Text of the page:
Thankfully, we no longer live in the day and age when workers were thought of as cogs in the wheel. If one cog broke down (literally or figuratively), then another cog was ready to take its place.
Over the course of my work career, organizational theory and sound business practices have begun to take into account the well-being of employees. This shift has manifested itself in different business strategies, employee benefits, and work environments.
Here is the next commitment healthy teams make:
We are committed to the principles of self-care.
The idea of self-care is more common, and talked about, than ever before. Overall, I believe this is a good thing. As long as the result isn’t increased selfishness or narcissism, we should all be concerned with taking the best care of ourselves as possible.
During 2019, I wrote about this idea of self-care. Here is part of what I wrote:
For me, self-care is a matter of stewardship. I have been entrusted with one life. As much as I often think otherwise, my life is not my own. It is a gift, albeit a complex, often confusing gift.
How well this one life turns out is affected by how well I care for my body, mind, and spirit.
Along the way, will I encounter environmental factors beyond my control? Certainly. Genetics will play a part. In large part, the actions of other people are beyond my control. Like you, I’m only getting older.
Where I do have the ability to choose, I want to choose well. I want to be a good steward of the one mind, one body, and one spirit I have been given.
What does this require? What do good stewards have in common?
Good ability to take corrective action
A team that is committed to self-care is communicating to every member an important value that must not be minimized: Your life matters. Because your life matters, we are committed to helping it be the best it can be.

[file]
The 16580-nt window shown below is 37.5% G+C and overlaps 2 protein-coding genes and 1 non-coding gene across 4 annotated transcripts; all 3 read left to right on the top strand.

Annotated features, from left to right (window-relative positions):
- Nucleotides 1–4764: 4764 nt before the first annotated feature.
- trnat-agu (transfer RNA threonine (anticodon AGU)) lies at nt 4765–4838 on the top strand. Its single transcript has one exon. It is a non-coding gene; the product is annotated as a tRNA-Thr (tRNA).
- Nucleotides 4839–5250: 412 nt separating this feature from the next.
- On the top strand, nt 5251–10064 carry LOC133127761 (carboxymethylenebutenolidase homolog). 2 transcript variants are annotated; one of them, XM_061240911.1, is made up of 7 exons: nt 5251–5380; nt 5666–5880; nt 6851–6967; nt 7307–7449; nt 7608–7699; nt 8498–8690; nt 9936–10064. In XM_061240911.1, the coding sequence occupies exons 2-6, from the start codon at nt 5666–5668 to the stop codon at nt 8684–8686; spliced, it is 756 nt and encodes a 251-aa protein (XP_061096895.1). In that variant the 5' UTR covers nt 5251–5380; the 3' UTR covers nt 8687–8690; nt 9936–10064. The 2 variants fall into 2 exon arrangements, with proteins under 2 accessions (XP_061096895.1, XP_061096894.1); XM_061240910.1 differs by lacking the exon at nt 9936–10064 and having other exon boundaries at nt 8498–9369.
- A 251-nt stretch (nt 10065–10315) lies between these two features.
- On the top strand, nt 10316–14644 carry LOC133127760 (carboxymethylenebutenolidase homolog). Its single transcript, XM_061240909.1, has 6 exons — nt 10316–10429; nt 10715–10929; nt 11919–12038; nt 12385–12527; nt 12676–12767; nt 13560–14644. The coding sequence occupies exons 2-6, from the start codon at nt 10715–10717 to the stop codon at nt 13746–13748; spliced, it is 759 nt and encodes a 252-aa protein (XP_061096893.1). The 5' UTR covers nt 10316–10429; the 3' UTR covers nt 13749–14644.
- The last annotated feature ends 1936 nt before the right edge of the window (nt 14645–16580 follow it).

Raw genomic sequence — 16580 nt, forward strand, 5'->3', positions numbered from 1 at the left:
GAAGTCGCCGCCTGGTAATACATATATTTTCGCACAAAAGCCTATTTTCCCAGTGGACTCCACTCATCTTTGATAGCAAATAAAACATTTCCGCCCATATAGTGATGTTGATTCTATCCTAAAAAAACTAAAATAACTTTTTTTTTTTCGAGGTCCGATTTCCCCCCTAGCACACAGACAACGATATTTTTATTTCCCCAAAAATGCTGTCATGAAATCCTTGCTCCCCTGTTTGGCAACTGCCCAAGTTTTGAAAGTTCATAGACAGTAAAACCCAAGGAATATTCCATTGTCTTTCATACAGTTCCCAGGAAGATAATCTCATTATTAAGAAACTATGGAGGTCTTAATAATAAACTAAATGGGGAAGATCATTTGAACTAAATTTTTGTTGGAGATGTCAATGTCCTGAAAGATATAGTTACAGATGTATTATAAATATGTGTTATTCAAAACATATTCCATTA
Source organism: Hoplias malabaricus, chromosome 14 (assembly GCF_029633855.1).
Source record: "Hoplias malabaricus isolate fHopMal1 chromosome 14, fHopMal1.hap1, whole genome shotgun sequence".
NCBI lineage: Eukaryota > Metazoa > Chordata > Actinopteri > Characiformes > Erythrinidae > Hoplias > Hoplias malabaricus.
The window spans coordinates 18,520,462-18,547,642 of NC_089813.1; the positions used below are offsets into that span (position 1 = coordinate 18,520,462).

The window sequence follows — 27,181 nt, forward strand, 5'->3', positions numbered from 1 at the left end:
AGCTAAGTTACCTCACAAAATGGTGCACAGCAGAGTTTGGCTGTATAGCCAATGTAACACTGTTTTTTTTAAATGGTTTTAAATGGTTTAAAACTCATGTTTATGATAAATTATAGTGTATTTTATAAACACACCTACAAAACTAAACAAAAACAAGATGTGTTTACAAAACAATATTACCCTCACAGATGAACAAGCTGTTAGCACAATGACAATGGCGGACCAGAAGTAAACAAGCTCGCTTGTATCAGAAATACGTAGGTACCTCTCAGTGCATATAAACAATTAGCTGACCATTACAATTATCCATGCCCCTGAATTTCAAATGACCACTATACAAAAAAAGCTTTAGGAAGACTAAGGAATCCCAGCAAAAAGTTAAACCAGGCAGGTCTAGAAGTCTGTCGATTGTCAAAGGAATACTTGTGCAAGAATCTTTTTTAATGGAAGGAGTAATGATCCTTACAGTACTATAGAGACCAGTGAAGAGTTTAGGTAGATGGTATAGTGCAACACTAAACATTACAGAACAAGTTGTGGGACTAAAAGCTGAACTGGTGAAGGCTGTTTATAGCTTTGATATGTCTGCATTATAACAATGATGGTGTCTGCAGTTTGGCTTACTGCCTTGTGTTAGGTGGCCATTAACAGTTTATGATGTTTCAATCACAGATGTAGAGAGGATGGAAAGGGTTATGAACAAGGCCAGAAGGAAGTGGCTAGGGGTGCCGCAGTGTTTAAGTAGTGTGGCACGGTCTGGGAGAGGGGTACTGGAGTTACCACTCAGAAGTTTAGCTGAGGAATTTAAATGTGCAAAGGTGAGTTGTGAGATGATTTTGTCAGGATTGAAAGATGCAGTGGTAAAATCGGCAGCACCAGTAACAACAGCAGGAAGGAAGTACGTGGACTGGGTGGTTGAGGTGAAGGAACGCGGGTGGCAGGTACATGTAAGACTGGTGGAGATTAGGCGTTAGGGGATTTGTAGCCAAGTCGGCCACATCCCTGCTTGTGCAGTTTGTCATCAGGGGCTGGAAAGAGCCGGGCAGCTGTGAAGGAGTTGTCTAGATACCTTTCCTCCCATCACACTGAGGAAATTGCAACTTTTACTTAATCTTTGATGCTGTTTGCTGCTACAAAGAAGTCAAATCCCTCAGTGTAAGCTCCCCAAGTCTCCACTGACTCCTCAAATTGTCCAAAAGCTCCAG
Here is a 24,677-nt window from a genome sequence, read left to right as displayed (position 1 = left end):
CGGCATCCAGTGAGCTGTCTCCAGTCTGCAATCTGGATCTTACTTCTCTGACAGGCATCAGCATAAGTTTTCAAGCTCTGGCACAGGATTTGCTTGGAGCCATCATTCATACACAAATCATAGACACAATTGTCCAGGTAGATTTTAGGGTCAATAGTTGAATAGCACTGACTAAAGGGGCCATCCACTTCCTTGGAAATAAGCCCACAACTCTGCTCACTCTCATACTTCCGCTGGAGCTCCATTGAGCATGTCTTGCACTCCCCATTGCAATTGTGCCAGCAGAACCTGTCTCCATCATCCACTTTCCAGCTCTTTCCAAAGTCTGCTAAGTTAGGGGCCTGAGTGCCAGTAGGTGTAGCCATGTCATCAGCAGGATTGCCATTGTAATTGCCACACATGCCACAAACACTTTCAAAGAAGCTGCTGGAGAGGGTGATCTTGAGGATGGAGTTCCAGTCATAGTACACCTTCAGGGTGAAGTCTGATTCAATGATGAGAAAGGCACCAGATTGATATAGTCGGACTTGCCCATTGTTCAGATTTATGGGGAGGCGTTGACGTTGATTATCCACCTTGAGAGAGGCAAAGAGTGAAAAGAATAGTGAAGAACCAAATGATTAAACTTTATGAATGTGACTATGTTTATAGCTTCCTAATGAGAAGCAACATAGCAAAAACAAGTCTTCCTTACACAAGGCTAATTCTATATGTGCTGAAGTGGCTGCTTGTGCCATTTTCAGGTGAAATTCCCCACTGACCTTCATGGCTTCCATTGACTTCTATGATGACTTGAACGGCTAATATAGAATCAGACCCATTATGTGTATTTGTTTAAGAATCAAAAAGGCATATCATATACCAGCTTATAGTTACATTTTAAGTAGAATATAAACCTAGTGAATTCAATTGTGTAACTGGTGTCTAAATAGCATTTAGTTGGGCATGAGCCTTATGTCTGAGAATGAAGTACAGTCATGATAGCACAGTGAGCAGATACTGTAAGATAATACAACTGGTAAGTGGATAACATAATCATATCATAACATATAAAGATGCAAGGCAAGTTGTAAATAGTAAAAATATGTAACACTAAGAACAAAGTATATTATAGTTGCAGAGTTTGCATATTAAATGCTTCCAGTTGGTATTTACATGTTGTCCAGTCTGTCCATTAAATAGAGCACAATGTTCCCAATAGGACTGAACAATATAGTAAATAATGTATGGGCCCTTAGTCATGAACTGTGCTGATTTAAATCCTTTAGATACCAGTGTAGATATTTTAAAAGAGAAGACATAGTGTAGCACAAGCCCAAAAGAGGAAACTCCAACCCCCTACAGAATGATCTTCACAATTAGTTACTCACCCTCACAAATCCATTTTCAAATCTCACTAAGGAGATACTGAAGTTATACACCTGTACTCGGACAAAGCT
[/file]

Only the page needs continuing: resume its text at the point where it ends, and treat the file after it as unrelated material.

Team leaders that expect teammates to “burn the candle at both ends” eventually end up with no candle.
For me, self-care has become more important as I’ve grown older. Which should be no surprise – when I was younger, I was invincible, recovered faster, and had more energy (but less wisdom).
In my life, the practice of self-care includes such things as regular rest, a healthy diet and more exercise, appropriate time off, and practicing the spiritual disciplines. I have grown to love these practices as much as I love a really good cup of coffee. OK, probably even more.
Some leaders will hear “self-care” and think, “All I’ll have is a bunch of lazy workers.” That’s not been my experience. What I’ve learned is that a team can only work hard over long, sustained periods of time if the individual members are also resting hard.
In my environment, I put it this way: We will work hard and rest hard!
For each team and each individual, self-care will look different – though I do believe there are certain universal items (rest, physical health, spiritual connection). The best teams will be a hybrid of shared practices and individual freedoms.
Self-care is team-care.
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Experience and Background
- Professor at Warner University
- masters in business administration (mba)
- presenter at the WFX National Conference
- former president, Church Planters of the Rockies
- helped start 2 for-profit tech companies
To get a better feel for my style and personality, you can watch past sermons on our YouTube channel.
One of the things I enjoy the most is helping individuals or organizations reach their full potential. It’s been said, “everyone wins when a leader gets better.”
Need an engaging speaker for your event or conference? At the moment, I am available on a limited basis to speak for seminars, workshops, or worship services. Click here to learn more.
I’ve written a few books that might help! You’ll find books on preaching, leadership, Ephesians, as well as my first novel. Follow this link to learn more.